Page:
The new US Consulate, the first in Greenland for over 50 years, is part of a $12.1 million aid package to the territory. The US has admitted that these moves are not about caring for Greenland or Denmark, but against Russian and Chinese intentions in the Arctic.
It is only natural that Greenland is wary of US plans for aid, especially from the notorious drug smuggling and regime change organisation called USAID. Denmark is a fellow member of the EU with Greece, but still knows the meaning of “Beware of Greeks Bearing Gifts.”
One does not have to dig too deeply to discover that the US has a history of being a fair-weather friend, whose motives for being one are suspect from day one. Ask the South Vietnamese, or the Taiwanese, or the Tsarist troops in 1917-18.
If things start getting colder, it will fly out as quickly as it has landed. It has obligations to its own overseas territories, such as Puerto Rico. They are not taken care of during hard times, as the recent hurricanes and earthquakes have demonstrated. The US will encourage Greenlandic dependency, but get out as soon as that is established, and then criticise Greenland for being dependent.
Will it be an Anschluss/annexation?
At least the US is not trying to send the Marines—at least not yet. Bu the delivery mechanism of this aid, and this permanent presence in the form of a consulate, is as good as – USAID, the spear point of US policy.
The US wants its aid to pay for things the US believes are good, which is perfectly OK. But when did US aid ever introduce sovereign democracy, human rights, rule of law or a genuinely free market with fair competition?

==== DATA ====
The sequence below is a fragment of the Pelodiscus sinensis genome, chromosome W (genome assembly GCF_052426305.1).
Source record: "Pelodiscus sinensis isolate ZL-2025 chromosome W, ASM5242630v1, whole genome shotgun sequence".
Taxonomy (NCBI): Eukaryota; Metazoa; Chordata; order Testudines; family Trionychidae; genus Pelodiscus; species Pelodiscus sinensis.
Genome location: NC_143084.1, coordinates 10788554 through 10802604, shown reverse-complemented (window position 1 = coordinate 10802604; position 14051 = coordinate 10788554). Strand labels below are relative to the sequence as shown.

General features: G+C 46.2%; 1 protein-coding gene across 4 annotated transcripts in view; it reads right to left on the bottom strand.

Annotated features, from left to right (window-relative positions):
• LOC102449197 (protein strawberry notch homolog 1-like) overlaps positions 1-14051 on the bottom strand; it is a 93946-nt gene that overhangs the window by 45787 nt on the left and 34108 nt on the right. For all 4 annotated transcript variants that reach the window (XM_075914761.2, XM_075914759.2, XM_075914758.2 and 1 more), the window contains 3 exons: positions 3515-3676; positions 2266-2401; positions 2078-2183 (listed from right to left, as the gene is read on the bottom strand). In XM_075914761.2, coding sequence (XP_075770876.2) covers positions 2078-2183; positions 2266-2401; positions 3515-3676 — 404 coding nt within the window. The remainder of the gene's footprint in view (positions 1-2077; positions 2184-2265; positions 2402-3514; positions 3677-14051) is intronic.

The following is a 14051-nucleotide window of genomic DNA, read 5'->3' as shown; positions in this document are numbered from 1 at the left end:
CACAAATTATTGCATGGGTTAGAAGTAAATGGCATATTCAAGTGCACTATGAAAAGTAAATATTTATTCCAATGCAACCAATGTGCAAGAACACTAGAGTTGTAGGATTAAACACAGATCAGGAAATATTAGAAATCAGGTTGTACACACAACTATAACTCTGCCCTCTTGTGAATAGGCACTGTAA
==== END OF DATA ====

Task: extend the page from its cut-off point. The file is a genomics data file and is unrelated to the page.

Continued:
USAID’s mission has lost any semblance of being about providing foreign assistance, especially when corporate profits are involved. Even Radio Free Europe writes openly that US aid to Greenland looks to counter Russian and Chinese influence in the region, without explaining why US influence is better.
In 1984 one of several attempts was made to erect a controversial modernist building designed by the late Mies van der Rohe in London. At one point during the public inquest into these plans, one of van der Rohe’s supporters was shown photographs of a van der Rohe building, and then buildings of the same functional, utilitarian type by lesser regarded architects.
Asked to explain why the van der Rohe building was superior, the supporter’s testimony degenerated into waffle about how everyone knew Mies was a genius, so this was a stupid question. In other words, he couldn’t actually answer it.
Everyone similarly knows why US aid and influence are beneficial, but has a problem explaining why in practice, when they see what they do. The US may think this doesn’t matter to Greenlanders, but it does.